The work was carried out in five segments:

a.) The Charlestown Main Division;

b.) The portion over the Charlestown Bridge which itself had been built in 1895 by the Boston Transit Commission;

c.) The conversion of the Tremont Street Subway, which originally consisted of four tracks for streetcars and was modified by the BERy to allow use of the high platform third rail trains on the two outside tracks;

d.) Building an inclined connector between the tunnel portal at Pleasant Street across the Boston and Albany Railroad tracks and Tower D at Washington St.;

e.) The construction of the Roxbury Main Line along Washington Street (now called the elevated portion of the Orange Line) to the terminal at Dudley Street.

The line was planned as an elevated rapid transit railway between several stations spaced at long intervals for passengers arriving by surface streetcars. Since Boston streets were too narrow to allow more than two tracks, the New York and Chicago system of four-track lines consisting of express trains and local trains was not used. Since the BERy also had the unique advantage of controlling all local lines with the right of free transfer, the system of a limited number of stations spread far apart was feasible. The Roxbury Division was planned to service local lines at Dover Street, Northampton and finally Dudley. These street car lines served Brookline, Newton, Dorchester, Roxbury, Jamaica Plain, South Boston, and connected to other companies serving communities to the southwest of Boston as far as Walpole. Lines that formerly ran into downtown Boston either along the streets or, after 1898, through the Tremont Street Subway were now serviced by the Elevated, thus cutting down the time of travel.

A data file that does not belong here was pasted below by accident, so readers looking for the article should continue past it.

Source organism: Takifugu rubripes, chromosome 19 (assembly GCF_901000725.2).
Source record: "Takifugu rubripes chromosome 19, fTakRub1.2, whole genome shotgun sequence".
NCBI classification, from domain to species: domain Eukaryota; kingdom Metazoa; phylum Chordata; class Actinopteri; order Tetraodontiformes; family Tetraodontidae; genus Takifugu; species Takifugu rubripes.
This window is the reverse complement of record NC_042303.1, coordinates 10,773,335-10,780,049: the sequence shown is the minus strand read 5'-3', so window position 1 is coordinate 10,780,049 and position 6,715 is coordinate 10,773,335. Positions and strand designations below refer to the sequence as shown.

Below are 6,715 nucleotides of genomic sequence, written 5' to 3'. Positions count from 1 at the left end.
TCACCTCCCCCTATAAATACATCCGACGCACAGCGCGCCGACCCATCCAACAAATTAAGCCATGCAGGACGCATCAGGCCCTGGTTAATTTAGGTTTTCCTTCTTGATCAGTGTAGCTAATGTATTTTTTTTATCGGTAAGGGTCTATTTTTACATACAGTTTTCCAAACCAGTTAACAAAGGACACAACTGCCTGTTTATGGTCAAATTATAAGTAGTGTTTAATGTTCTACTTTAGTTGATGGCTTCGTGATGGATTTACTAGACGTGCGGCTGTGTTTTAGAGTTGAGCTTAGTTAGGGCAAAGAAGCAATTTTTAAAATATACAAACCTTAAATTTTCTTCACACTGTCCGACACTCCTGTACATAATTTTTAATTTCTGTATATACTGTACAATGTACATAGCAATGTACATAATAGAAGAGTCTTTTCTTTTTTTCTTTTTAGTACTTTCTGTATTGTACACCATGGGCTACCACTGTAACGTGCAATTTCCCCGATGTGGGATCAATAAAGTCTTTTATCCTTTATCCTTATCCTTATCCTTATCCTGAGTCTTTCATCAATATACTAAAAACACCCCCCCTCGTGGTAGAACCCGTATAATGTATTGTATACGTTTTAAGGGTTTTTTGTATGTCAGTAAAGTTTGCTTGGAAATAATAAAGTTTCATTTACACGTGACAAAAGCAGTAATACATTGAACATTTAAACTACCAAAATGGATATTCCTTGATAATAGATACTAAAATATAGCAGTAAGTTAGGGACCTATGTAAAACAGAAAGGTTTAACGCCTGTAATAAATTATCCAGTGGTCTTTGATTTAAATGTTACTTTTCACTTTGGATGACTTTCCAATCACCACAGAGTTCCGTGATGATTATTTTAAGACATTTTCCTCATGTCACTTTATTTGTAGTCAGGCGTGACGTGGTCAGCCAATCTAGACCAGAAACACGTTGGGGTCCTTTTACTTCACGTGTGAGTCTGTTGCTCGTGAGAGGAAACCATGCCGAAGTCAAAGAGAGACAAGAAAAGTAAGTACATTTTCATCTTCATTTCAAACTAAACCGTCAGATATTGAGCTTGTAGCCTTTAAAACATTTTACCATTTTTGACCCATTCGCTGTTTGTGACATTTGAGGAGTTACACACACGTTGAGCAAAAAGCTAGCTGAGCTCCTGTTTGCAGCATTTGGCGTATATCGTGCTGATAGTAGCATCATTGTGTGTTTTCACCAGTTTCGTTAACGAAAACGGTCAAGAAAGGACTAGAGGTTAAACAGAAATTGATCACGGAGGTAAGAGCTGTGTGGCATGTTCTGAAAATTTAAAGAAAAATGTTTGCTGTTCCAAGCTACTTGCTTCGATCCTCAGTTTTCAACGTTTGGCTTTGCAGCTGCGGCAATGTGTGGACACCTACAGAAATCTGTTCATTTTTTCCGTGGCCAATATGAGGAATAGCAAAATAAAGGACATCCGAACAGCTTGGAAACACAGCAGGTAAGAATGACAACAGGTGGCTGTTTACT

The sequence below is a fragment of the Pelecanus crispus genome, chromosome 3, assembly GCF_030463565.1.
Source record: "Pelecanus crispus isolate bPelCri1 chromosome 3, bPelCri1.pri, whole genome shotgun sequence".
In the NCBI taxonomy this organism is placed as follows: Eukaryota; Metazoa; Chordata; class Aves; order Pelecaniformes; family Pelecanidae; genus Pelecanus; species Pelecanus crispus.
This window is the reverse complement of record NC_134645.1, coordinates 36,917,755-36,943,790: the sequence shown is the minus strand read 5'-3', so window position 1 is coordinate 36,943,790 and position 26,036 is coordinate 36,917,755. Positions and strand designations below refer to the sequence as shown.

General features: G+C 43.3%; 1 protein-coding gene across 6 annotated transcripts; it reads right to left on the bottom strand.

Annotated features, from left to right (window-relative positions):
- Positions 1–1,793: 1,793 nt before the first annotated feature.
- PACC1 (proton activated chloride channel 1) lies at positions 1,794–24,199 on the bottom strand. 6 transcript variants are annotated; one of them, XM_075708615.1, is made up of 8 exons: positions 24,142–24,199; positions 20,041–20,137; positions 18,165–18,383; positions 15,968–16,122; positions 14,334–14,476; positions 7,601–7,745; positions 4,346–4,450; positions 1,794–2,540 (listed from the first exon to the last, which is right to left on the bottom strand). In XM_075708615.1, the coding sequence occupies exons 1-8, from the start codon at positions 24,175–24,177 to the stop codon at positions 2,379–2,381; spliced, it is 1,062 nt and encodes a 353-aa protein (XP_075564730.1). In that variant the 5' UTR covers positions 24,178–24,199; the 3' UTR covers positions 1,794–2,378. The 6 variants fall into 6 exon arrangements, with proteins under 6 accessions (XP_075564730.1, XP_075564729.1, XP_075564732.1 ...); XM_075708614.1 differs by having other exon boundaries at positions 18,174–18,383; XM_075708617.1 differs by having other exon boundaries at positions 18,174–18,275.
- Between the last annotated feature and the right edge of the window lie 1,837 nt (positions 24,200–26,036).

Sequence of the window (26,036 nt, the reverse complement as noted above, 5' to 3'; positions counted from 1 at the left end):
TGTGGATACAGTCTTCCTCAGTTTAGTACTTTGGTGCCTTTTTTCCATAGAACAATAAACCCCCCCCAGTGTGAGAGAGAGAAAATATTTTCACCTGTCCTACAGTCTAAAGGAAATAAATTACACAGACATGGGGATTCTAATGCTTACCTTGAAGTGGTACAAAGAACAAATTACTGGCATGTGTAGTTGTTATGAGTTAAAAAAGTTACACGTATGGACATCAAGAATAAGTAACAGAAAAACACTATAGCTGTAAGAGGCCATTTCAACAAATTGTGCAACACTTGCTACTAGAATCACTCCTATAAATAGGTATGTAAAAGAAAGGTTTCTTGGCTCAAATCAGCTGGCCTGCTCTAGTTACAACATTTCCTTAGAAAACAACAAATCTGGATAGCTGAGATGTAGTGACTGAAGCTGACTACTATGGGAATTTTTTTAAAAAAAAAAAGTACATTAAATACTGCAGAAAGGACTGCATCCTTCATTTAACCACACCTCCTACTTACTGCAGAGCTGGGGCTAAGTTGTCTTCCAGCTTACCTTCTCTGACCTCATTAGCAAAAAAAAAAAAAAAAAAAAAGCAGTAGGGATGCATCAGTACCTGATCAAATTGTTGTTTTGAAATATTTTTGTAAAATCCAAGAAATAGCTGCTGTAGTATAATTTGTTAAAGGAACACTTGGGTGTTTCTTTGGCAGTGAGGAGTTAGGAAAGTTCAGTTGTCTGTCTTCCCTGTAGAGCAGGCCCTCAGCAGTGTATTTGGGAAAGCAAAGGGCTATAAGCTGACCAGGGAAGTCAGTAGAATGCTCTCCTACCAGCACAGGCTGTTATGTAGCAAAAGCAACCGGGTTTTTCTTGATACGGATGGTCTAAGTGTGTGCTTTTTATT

Construction on the Castle Street/Pleasant Street connector began in the fall of 1900 just as the work on the Pleasant Street portal and the new viaduct was mostly done. Construction photographs show the rapid progress of steel erection during December 1900 and January 1901. To accommodate the longer multiple unit, three car trains inside the Tremont Street Subway, the outer two tracks were converted to third-rail use; and, inside each Subway station, high wooden platforms were erected to allow direct access to the trains. Since the Subway had been designed with short trolley cars in mind, some of the radii were too tight, and certain walls and platforms had to be modified to allow clearance for the new trains. Most of the conversion work was done in the Subway in the week prior to the opening of the new elevated line in order to minimize obstruction to trolley cars using the Subway.